The Sword of Allah - Khalid Bin Waleed (Ral)

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Chapter 21: The Hell of Walaja

 Part III: The Invasion of Iraq


Page: 4

The Persians were paying heavily for their advance, but they exulted in the success that they were gaining. Andarzaghar was beside himself with joy. Victory was just round the corner. He had not reached the top rung of the Persian socio-military ladder, but now he saw visions of a 100,000 dirham-cap. The Muslims continued to fight with the suicidal desperation of wild animals at bay. They had reached the limits of human endurance; and some even began to wonder if Khalid had at last met his match. A little more of this and the front would shatter into a thousand pieces.

Then Khalid gave the signal. We do not know just what this signal was, but it was received by those for whom it was intended. The next moment, over the crest of the ridge which stretched behind the Persian army appeared two dark lines of mounted warriors-one from the Persian left-rear, the other from the right-rear. Cries of Allah-o-Akbar rent the air as the Muslim cavalry charged at a gallop; and the plain of Walaja trembled under the thundering hooves of the Arab horse.

The joy of the Persians turned to terror. While a moment before they had been shouting with glee, they now screamed in panic as the Muslim cavalry rammed into the rear of the Persian army. The main body of Muslims under Khalid, refreshed and strengthened by the sight they beheld, resumed the attack against the Persian front, at the same time extending its flanks to join hands with the cavalry and completely surround the Persians. The army of Andarzaghar was caught in a trap from which there could be no escape.

In an instant the disciplined Persians turned into a rabble. When groups of soldiers turned to the rear they were pierced by lances or felled by swords. When they turned to the front they were struck down by sword and dagger. Recoiling from the assaults that came from all directions, they gathered in an unwieldy mass, unable to use their weapons freely or avoid the blows of their assailants. Those who wanted to fight did not know whom to fight. Those who wanted to flee did not know where to go. In a mad urge to get away from the horror they trampled each other and fought each other. The battlefield of Walaja became a hell for the army of Andarzaghar.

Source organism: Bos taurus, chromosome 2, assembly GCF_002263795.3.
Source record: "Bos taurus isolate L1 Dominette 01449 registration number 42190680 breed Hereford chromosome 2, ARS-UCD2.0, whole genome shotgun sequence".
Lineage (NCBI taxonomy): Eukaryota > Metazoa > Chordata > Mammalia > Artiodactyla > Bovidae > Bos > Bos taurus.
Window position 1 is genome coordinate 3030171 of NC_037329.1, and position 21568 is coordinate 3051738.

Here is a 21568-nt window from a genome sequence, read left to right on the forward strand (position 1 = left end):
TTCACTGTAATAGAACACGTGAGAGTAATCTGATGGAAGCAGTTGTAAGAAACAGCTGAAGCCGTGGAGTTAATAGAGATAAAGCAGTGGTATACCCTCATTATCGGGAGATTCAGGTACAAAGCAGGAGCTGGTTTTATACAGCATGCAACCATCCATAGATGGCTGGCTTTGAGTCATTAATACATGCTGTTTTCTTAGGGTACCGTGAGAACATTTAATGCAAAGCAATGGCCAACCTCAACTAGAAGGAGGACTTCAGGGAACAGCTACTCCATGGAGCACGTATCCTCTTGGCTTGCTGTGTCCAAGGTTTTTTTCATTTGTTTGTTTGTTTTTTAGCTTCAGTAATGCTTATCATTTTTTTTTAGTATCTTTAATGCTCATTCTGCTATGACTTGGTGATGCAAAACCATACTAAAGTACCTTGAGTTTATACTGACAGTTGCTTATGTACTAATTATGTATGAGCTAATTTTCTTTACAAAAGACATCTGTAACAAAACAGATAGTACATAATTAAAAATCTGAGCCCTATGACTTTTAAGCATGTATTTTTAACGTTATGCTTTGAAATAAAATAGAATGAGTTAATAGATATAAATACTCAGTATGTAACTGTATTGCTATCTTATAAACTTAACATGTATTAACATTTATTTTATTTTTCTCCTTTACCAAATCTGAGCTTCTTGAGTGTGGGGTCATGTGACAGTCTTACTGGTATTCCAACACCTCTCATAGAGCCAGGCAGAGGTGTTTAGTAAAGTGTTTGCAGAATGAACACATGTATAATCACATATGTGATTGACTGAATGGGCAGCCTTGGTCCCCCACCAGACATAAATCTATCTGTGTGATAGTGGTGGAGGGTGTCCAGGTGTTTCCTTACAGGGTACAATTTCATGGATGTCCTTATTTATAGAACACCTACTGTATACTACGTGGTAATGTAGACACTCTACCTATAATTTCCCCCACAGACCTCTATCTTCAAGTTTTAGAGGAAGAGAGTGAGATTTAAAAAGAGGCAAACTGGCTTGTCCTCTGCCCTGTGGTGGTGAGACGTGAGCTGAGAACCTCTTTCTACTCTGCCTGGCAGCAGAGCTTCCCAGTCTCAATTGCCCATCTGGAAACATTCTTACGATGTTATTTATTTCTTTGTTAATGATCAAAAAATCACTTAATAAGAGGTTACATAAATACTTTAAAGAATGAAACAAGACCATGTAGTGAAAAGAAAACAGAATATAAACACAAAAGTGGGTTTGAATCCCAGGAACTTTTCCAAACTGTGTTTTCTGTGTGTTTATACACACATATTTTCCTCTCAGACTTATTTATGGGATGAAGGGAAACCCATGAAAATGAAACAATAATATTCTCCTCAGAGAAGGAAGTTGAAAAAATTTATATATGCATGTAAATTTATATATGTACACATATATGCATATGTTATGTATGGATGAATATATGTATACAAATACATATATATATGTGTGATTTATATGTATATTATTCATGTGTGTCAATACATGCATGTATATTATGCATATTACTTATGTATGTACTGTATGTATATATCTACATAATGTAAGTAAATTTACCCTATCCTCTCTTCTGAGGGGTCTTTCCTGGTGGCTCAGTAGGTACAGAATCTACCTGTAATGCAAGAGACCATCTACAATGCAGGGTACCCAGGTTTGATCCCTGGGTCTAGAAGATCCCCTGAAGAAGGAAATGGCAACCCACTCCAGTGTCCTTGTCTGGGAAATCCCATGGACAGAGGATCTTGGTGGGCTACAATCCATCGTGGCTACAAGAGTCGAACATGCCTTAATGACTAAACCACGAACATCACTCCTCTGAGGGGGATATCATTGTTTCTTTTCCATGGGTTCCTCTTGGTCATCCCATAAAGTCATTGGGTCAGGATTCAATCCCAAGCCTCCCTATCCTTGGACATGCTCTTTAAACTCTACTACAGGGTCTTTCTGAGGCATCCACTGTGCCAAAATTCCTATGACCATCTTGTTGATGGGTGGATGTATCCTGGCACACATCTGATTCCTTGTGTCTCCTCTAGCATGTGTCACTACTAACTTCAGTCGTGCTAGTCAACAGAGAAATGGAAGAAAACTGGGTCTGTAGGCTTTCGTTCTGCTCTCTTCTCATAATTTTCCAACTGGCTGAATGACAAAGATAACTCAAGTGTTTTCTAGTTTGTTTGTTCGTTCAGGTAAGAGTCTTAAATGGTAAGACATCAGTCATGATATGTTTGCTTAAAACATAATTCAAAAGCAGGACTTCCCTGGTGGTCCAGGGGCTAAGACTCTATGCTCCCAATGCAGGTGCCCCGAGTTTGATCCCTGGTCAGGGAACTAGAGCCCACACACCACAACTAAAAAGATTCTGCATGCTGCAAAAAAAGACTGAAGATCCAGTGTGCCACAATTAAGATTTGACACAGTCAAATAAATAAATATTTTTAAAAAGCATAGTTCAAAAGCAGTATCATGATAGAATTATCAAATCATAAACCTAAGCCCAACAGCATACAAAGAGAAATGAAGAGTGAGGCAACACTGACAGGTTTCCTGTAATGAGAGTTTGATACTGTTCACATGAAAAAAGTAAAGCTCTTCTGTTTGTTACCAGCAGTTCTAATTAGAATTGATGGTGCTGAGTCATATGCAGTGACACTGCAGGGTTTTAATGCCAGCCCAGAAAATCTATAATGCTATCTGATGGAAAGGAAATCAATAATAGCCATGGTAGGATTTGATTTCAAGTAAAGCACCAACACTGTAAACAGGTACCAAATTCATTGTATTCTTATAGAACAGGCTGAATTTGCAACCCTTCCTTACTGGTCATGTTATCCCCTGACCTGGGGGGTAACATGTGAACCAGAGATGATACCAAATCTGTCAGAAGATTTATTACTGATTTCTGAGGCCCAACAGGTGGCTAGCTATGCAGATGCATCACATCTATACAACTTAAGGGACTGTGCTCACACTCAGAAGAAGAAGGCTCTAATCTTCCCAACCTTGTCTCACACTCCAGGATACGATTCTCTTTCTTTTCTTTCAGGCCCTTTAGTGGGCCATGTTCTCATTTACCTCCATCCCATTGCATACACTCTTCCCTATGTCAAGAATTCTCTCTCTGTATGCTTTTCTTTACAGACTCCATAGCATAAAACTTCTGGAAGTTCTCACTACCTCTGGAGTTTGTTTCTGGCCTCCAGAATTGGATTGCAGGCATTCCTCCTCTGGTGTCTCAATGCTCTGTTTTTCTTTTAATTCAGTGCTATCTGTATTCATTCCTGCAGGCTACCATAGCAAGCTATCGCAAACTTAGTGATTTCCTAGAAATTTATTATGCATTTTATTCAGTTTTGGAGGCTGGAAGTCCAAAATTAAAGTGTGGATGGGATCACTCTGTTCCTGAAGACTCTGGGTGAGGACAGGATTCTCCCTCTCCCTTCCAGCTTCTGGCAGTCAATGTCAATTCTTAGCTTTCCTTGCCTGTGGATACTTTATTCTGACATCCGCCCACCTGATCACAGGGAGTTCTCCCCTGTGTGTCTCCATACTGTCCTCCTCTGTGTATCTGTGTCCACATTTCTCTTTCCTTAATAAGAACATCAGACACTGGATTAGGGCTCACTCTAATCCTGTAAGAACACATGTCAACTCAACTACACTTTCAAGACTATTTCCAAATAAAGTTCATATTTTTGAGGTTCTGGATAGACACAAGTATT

The ring of steel became tighter as the furious charges of the Muslims continued. The very helplessness of the Persians excited the Muslims to greater violence, and they swore that they would not let the Persians and Iraqi Arabs escape this time.

In this the Muslims succeeded. A few thousand imperial warriors did get away; for no army can be so completely destroyed that not a single survivor remains, but the army as a whole ceased to exist. It was as if a vast chasm had opened under it and swallowed it up. While the armies of Hormuz and Qarin had suffered crushing defeats, the army of Andarzaghar was annihilated. The army of Andarzaghar was no more. (For a graphic illustration of the phases of this battle see Map 13 below.)

map 1 chapter 21

Andarzaghar himself, strangely enough, managed to escape. But the direction of his escape was towards the desert rather than the Euphrates, and having no desire but to put as much distance as possible between himself and the hell of Walaja, he went deep into the desert. In the desert the ill-fated man lost himself and died of thirst.

After the battle Khalid got his exhausted men together. He realised that this battle had imposed a terrible strain upon them. It had been the fiercest of the three fierce battles which they had fought in Iraq; and he wanted to make certain, that their spirits were not dampened by memories of the trial, for more trials awaited them.

He addressed the men. He started by praising Allah and calling His blessings upon the Holy Prophet. Then he continued:

"Do you not see the wealth of the land of the Persians? Do you not remember the poverty of the land of the Arabs? Do you not see how the crops in this land cover the earth? If the holy war were not enjoined by Allah, we should still come and conquer this rich land and exchange the hunger of our deserts for the abundant eating which is now ours." 1

1. Tabari: Vol. 2, p. 559.